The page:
After much speculation Google, the popular Internet search engine operation, has filed for a US$2.7 billion initial public offering in what looks set to become the largest dot-com stock offering ever.
Google has not decided whether it will seek listing on the New York Stock Exchange or the Nasdaq Stock Market.
In filing for its IPO, Google has put to rest a financial question that had been the subject of great scrutiny: It has been profitable for the past three years. Last year, it rang up a profit of $105.5 million on revenue of $961.8 million, according to IPO papers filed with the Securities and Exchange Commission. Cash generated from operating activities totalled $395.4 million.
In 2002, Google earned $9.6 million on revenue of $347.8 million. In 2001, it turned a profit of $16.9 million on revenue of $86.4 million. The search engine had losses in 2000 and 1999 of $14.9 million and $6 million, respectively. For the first quarter of this year, Google delivered a profit of $64 million on revenue of $390 million.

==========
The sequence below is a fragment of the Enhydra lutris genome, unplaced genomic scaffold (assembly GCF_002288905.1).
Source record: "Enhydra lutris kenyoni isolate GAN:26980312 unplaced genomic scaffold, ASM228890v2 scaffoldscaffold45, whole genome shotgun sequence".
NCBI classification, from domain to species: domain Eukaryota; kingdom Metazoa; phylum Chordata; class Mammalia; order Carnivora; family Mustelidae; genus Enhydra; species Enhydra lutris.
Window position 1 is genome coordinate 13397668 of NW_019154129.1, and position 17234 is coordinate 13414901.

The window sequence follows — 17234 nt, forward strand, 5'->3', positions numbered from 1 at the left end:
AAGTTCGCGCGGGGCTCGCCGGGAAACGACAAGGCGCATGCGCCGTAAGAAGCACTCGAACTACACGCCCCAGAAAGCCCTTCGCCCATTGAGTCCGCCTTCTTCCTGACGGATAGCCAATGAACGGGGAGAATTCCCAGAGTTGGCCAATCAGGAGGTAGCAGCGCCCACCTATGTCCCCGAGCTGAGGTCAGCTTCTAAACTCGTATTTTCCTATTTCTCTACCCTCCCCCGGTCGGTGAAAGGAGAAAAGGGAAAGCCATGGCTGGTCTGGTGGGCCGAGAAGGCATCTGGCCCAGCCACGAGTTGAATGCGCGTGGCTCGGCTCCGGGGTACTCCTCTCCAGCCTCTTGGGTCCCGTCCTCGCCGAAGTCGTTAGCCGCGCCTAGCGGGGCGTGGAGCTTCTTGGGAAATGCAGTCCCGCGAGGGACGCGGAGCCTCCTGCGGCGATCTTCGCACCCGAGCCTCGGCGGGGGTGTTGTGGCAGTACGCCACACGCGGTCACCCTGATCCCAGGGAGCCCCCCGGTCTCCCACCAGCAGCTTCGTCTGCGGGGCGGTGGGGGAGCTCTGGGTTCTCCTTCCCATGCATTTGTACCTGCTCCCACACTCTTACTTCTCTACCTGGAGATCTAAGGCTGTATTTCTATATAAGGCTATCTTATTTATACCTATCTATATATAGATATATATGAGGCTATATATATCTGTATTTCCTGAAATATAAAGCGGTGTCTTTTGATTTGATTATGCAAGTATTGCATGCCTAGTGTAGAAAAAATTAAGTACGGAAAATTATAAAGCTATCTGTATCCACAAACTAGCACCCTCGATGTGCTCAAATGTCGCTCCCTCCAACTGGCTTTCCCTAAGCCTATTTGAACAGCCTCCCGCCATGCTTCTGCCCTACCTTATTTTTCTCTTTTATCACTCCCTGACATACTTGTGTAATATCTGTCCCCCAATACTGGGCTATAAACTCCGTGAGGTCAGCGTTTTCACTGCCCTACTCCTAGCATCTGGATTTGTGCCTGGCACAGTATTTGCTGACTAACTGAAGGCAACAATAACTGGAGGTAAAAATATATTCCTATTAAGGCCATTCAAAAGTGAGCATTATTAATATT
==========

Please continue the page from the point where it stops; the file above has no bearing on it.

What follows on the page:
Google is the most heavily used site in the world for Web searches, logging more than 200 million searches a day. It licenses its technology to scores of companies, including America Online and Yahoo. It also operates a news-aggregation service as well as a shopping search function called Froogle.
Google boasts a long line of well-known institutional investors, such as marquee venture capital firms Kleiner Perkins and Sequoia Capital, plus Sun Microsystems co-founder Andy Bechtolsheim, entrepreneur Ram Shriram and others. The first two put in $25 million each back in 1999.
Google said it plans to spend $250 million this year to expand its infrastructure. On an annual basis, its spending has risen 92 percent since 2000. The company has 1,907 employees.
According to some the IPO may not be the success thay US experts are predicting. See what the Economist has to say at: